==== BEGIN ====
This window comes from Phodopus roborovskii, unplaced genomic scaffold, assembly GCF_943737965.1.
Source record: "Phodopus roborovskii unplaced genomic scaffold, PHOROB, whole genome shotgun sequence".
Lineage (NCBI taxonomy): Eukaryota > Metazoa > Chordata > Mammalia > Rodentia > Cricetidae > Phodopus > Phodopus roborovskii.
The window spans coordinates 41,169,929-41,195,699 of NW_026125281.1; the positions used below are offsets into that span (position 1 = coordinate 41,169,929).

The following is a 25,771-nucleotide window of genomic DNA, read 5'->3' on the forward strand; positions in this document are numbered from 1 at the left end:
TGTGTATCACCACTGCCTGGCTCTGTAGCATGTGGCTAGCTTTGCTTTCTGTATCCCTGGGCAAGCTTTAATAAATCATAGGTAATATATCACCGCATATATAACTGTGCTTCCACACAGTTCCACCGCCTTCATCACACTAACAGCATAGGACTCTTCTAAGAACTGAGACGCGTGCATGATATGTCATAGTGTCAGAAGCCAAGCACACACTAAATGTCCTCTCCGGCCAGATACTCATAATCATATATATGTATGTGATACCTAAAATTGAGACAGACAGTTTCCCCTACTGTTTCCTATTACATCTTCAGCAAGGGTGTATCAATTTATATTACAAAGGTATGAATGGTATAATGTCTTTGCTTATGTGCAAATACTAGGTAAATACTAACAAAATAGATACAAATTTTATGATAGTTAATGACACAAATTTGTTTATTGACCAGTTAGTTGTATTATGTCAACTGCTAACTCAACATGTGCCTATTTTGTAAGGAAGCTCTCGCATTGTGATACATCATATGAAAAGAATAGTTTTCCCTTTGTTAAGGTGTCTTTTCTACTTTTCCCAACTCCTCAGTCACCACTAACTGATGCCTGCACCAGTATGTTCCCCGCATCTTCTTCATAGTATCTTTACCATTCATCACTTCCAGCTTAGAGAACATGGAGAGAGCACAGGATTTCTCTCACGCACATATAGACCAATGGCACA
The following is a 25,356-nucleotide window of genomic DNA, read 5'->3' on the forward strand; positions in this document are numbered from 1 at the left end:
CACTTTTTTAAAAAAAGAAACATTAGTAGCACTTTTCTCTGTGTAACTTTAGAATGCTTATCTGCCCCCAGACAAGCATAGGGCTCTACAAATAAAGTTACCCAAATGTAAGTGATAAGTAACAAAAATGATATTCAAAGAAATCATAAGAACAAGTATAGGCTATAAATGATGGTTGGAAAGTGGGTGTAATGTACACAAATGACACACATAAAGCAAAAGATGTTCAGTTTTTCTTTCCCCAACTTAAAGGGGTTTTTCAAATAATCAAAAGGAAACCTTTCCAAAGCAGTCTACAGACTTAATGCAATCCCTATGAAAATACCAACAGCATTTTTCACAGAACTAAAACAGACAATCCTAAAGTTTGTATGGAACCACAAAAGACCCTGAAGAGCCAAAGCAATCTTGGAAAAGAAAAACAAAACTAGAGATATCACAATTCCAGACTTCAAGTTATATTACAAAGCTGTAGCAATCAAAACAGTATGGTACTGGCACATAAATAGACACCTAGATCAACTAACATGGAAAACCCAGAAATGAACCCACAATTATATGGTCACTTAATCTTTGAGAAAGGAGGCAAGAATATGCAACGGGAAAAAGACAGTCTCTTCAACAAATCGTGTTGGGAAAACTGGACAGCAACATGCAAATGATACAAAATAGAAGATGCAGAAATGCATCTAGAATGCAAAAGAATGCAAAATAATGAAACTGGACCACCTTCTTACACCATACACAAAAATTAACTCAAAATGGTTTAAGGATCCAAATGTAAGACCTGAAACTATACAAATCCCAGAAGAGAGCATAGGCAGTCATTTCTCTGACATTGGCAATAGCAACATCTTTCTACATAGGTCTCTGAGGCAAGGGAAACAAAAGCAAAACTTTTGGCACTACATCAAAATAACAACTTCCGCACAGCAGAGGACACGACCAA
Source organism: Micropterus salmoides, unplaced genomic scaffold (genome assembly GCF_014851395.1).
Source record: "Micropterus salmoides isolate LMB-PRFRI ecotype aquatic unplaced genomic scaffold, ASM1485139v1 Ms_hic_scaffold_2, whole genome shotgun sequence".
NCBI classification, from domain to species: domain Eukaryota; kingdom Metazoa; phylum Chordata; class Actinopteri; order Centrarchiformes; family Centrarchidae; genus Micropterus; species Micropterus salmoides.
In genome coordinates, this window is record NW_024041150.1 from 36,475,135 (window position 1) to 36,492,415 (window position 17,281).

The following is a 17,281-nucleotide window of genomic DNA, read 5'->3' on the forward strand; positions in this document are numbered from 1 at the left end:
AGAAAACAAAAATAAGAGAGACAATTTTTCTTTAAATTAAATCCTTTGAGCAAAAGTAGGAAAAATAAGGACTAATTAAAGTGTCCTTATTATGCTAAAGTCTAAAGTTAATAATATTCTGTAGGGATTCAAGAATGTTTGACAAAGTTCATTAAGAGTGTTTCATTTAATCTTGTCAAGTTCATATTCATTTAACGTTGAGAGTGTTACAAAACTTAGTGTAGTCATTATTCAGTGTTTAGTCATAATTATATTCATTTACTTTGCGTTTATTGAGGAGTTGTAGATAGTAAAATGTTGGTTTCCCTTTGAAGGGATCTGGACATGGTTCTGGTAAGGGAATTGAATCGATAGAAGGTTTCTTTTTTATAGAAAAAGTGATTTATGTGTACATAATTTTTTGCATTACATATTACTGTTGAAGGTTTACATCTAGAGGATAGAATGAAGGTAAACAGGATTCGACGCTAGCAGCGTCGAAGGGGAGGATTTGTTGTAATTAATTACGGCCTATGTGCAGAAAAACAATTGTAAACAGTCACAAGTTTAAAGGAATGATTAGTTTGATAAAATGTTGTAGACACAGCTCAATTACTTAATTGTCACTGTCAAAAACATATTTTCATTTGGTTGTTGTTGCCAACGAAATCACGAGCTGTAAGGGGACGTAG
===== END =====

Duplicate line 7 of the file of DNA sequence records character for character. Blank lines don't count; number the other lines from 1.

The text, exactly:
The following is a 25,356-nucleotide window of genomic DNA, read 5'->3' on the forward strand; positions in this document are numbered from 1 at the left end: